Abusive people generally aim their threats directly at whatever their victims value most, so that means threats involving children are very common in these situations. In fact, many women stay in horrible situations far too long, because they know if they leave their spouses may harm the children. Such was the case with my friend Amy. She had endured occasional physical violence and relentless threats from the beginning of her marriage. Her husband kept a gun beside their bed, and let her know that if she ever tried to leave him he would use it on her. He even held it to her head on a few occasions. She knew she needed to leave, but was concerned about her children if she did, because he told her if she left he would “still have the children.” She wasn’t sure what he meant by that, but knew it wasn’t good. Finally, there came a day when she felt that if she didn’t get out, she would not live parent her children at all, so she mustered up the courage to take them and leave. Shortly after separation, Amy had to go to court to try and get legal custody of the kids. She told the judge her concerns about the children being with their father, but he granted regular, unsupervised visitation to her husband anyway. Amy wanted to believe that her husband wouldn’t make good on those vague threats, and that the court had made the right decision. However, in within a short amount of time, her 3-year-old son came home reporting being locked in a closet and giving descriptions of sexual abuse he and his sister had endured. Amy was finally able to stop the unsupervised visitation, but she learned that the threats against her children were not idle.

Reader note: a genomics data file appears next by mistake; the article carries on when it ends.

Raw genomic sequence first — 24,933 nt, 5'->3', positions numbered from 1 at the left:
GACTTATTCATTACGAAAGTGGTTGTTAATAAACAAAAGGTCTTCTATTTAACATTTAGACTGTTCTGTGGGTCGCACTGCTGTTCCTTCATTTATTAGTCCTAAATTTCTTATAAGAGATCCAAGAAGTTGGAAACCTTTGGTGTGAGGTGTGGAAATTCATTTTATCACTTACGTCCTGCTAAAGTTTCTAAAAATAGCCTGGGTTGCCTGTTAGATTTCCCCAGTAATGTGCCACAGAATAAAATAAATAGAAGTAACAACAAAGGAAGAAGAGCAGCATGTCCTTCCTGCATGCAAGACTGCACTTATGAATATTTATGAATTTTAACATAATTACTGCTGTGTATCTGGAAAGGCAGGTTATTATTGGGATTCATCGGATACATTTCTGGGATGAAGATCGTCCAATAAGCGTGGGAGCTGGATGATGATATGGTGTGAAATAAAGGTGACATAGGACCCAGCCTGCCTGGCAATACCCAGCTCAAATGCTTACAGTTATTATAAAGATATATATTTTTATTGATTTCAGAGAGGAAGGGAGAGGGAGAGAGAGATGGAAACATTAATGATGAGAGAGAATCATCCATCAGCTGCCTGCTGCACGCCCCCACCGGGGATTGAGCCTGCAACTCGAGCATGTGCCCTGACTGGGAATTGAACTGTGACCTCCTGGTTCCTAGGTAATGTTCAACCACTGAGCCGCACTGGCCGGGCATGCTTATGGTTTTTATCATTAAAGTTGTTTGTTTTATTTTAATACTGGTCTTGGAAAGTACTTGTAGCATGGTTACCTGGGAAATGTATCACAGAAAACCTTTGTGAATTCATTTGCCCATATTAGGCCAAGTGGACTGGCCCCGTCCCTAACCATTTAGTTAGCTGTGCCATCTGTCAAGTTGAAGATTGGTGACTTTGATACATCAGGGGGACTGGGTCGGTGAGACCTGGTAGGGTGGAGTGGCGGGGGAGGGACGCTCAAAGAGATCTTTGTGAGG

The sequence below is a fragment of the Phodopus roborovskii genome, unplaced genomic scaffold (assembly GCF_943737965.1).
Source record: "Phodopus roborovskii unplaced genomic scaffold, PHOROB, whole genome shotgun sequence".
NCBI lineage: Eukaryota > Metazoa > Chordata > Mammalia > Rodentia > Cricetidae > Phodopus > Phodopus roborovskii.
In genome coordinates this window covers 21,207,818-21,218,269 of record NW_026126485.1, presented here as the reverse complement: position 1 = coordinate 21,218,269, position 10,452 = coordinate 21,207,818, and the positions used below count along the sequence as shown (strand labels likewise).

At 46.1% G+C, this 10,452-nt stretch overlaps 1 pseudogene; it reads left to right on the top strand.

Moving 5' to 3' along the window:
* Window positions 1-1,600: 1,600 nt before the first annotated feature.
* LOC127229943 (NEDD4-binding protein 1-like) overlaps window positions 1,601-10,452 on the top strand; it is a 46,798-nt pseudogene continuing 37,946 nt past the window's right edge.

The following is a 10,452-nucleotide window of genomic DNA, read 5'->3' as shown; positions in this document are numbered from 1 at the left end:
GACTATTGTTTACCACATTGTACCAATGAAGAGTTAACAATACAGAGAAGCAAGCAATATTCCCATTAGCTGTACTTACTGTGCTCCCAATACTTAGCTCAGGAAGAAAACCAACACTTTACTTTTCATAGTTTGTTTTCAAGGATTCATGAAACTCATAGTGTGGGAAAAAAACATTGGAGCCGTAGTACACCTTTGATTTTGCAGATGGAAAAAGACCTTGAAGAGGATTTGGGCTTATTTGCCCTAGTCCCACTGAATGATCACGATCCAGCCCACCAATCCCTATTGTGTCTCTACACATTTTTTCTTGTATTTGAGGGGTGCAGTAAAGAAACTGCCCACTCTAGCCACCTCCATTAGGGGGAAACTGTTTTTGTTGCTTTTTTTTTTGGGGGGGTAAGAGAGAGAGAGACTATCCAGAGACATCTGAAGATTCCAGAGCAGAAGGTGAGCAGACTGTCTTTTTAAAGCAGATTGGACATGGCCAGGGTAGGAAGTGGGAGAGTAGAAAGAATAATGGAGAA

Unfortunately, Amy’s story is not an exception when it comes to domestic violence. In my own limited exposure, I have seen abusers intentionally use and misuse their children multiple times in order to punish their spouses. In other cases, it is not unusual for them to attempt to turn the children against their mothers. Basically abusers will do whatever they consider necessary to maintain control, regardless of the consequences to the children. I have seen women frozen in fear, because of these types of threats, but those I have known who decided to leave all tell me they made the right decision—even Amy. She believes things would have been far worse had she stayed. Living in fear of a man will never lead to the life God intends for you. Ask Him to help you devise a plan to leave, and be sure to utilize all the resources available to you. Your local domestic violence shelter can help you devise a safety plan, and connect you to legal resources to help you with custody issues.